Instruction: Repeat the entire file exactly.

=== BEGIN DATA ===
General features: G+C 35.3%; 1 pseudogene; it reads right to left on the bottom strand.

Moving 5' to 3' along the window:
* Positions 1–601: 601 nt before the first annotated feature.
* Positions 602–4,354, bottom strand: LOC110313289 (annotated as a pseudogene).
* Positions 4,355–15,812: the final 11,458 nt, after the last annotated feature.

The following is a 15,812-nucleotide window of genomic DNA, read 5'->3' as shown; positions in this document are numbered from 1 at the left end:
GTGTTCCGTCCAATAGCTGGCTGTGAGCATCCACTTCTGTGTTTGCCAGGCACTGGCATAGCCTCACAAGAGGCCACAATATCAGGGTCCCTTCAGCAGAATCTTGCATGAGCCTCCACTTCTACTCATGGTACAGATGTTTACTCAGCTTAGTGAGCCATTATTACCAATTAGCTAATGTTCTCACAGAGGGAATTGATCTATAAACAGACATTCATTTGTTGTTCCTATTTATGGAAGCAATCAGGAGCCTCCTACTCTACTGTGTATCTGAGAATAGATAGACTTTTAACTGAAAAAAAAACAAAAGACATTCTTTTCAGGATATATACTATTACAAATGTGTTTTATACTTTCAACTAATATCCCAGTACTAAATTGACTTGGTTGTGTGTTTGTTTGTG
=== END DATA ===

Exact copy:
General features: G+C 35.3%; 1 pseudogene; it reads right to left on the bottom strand.

Moving 5' to 3' along the window:
* Positions 1–601: 601 nt before the first annotated feature.
* Positions 602–4,354, bottom strand: LOC110313289 (annotated as a pseudogene).
* Positions 4,355–15,812: the final 11,458 nt, after the last annotated feature.

The following is a 15,812-nucleotide window of genomic DNA, read 5'->3' as shown; positions in this document are numbered from 1 at the left end:
GTGTTCCGTCCAATAGCTGGCTGTGAGCATCCACTTCTGTGTTTGCCAGGCACTGGCATAGCCTCACAAGAGGCCACAATATCAGGGTCCCTTCAGCAGAATCTTGCATGAGCCTCCACTTCTACTCATGGTACAGATGTTTACTCAGCTTAGTGAGCCATTATTACCAATTAGCTAATGTTCTCACAGAGGGAATTGATCTATAAACAGACATTCATTTGTTGTTCCTATTTATGGAAGCAATCAGGAGCCTCCTACTCTACTGTGTATCTGAGAATAGATAGACTTTTAACTGAAAAAAAAACAAAAGACATTCTTTTCAGGATATATACTATTACAAATGTGTTTTATACTTTCAACTAATATCCCAGTACTAAATTGACTTGGTTGTGTGTTTGTTTGTG